This is a list of the best sites on the net for practicing your coding chops, showing off your programming skills, and competing for fame and fortune. Exercise your brain by untangling obfuscation, applying algorithms knowledge, growing your inner math geek, or playing a bit of code golf. These sites have exercises to build on and refine what you already know, or learn the language du jour.
When: Ongoing, new challenges posted sporadically
Languages: Perl, PHP, Python, Ruby
How it works: Based on the original perl golf, Code Golf allows you to show off your code-fu by solving coding problems using the least number of keystrokes. The challenges cover a nice mix of topics; example challenges are 99 Bottles of Beer, Tower of Hanoi, The Game of Life, and converting Roman numerals to base 10 integers.
How to win: Submit your code, and if it passes the challenge test cases, your entry is scored according to the number of characters. Win bragging rights by appearing on the overall leader board or the leader board for each problem.
When: New contests every month
Languages: C, Java, C++, Pascal
How it works: Each contest consists of anywhere between 3 and 10 problems. The problem sets demand quick thinking and a good computer science background with solid knowledge of algorithms, data structures, and mathematics. Common themes are palindromes, primes, and graphs. Check out the extensive contest archives for practice.
How to win: Contests are timed and usually last several hours, so have some coffee and brain food nearby. Submit code for each problem to the automatic tester when it’s finished. Contestants are ranked by the number of correct solutions and ties broken by the time taken to complete the challenge.
How it works: Mindcipher is a social repository of the world’s greatest brain teasers, logical puzzles and mental challenges. No programming required, just logic and common sense. Some of the problems are taken from Google and Microsoft interviews so brush up your interview skills while having some fun. Categories of brain teasers are mathematics, physics, at the campfire, logical, riddles, lateral thinking, optical illusions, and general. Each puzzle is ranked according to difficulty and members can vote up favorite puzzles.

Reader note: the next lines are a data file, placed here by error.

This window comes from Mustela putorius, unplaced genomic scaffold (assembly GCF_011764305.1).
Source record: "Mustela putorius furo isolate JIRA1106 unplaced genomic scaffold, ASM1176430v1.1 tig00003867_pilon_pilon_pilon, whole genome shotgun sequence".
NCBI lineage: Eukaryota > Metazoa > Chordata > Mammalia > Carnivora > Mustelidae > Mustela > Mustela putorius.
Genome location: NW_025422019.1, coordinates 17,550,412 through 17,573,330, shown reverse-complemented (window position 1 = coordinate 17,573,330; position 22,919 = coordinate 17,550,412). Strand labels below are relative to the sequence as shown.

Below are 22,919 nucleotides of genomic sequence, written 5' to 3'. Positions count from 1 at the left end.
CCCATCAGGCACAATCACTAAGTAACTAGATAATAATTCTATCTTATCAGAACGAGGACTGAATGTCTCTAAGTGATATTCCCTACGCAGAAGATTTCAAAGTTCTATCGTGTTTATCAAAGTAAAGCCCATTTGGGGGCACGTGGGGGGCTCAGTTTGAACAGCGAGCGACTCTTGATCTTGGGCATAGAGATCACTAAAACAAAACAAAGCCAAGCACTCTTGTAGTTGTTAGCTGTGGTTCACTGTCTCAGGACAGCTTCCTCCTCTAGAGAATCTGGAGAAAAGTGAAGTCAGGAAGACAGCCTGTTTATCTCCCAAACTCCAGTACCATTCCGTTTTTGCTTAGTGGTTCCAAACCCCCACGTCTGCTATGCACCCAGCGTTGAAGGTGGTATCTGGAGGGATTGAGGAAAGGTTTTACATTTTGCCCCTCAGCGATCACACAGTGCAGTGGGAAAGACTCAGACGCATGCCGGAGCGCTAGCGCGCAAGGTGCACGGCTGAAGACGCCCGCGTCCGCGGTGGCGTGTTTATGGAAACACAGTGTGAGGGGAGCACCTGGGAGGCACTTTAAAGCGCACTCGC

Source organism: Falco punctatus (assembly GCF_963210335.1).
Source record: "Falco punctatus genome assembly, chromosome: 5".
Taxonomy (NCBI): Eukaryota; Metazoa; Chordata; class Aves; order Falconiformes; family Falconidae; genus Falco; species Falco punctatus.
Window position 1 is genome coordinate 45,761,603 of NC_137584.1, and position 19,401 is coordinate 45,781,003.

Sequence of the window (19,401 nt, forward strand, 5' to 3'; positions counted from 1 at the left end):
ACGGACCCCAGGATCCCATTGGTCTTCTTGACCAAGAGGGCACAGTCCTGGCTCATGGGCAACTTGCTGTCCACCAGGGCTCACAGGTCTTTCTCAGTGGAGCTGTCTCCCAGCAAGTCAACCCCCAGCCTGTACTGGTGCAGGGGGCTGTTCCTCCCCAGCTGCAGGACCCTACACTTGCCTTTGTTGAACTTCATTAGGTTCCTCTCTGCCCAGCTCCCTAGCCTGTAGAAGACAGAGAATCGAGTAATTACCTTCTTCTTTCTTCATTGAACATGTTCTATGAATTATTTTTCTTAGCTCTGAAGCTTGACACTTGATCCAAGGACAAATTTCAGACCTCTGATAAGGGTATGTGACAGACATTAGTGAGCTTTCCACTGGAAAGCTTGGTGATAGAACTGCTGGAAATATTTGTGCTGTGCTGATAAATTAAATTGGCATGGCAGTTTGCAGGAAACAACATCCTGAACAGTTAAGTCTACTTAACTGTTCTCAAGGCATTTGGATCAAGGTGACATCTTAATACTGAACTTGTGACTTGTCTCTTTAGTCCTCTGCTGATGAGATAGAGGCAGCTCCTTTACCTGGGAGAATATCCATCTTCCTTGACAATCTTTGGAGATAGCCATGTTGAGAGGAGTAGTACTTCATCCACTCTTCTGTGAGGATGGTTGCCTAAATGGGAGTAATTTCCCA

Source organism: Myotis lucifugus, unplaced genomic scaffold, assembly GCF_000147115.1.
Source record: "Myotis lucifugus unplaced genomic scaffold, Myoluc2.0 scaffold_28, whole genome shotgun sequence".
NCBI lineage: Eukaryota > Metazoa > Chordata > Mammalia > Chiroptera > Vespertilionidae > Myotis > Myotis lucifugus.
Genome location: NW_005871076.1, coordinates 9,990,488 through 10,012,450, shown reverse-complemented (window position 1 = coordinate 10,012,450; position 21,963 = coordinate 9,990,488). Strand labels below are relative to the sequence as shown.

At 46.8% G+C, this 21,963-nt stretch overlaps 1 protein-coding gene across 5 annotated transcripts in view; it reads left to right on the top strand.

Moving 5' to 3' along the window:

How to win: Answers are provided for each brain teaser, so there isn’t really any winning involved.
Languages: All languages
How it works: Each problem is designed to be solved by some combination of mathematical insight and algorithm design. Problems build on one another, getting progressively harder, so its a great way to keep your math skills fresh. After solving a problem you are given access to the forum containing algorithm discussion and solutions in a wide variety of languages, so Project Euler is a nice way to learn a new language.
How to win: Submit correct answers to the most recent 25 problems to earn a spot on the venerable Eulerians list. Or solve more than 200 puzzles to reach level 5.
When: Weekly rated competitions, and practice rooms that are always open
Languages: Java, C++, C#, Visual Basic
How it works: In TopCoder’s algorithm competitions, you have a set amount of time to complete the problem set (usually an hour). Code is normally developed inside TopCoder; there are multiple plugins that provide an IDE within your browser.
TC also holds “competitions” in bug fixing and component design, development, and assembly. These competitions are actually work developed on a speculative basis for companies who have outsourced development to TC, with “prizes” given to work with the best ratings.
How to win: For the algorithm competitions, develop, test, and submit solutions to the 3 problems in the set during the submission widow. After a 5 minute intermission you can view competitors’ code and challenge it by giving a test case that you believe will break the submission. Scoring is based on problem difficulty, time to complete the problem, results of the challenge round, and results of automated testing.
When: Yearly (but currently on hiatus after 19 competitions)
How it works: Submit your most obfuscated ANSI C code. Each contest has a list of rules concerning code size, the build process, compile dependencies, etc. However, legal abuse of the rules is somewhat encouraged. Winners from previous years have all used nefariously tricky obfuscation.
How to win: Submissions are judged by a panel of judges based on how obfuscated the code is. Originality is important in both the type of obfuscation used and the purpose of the code.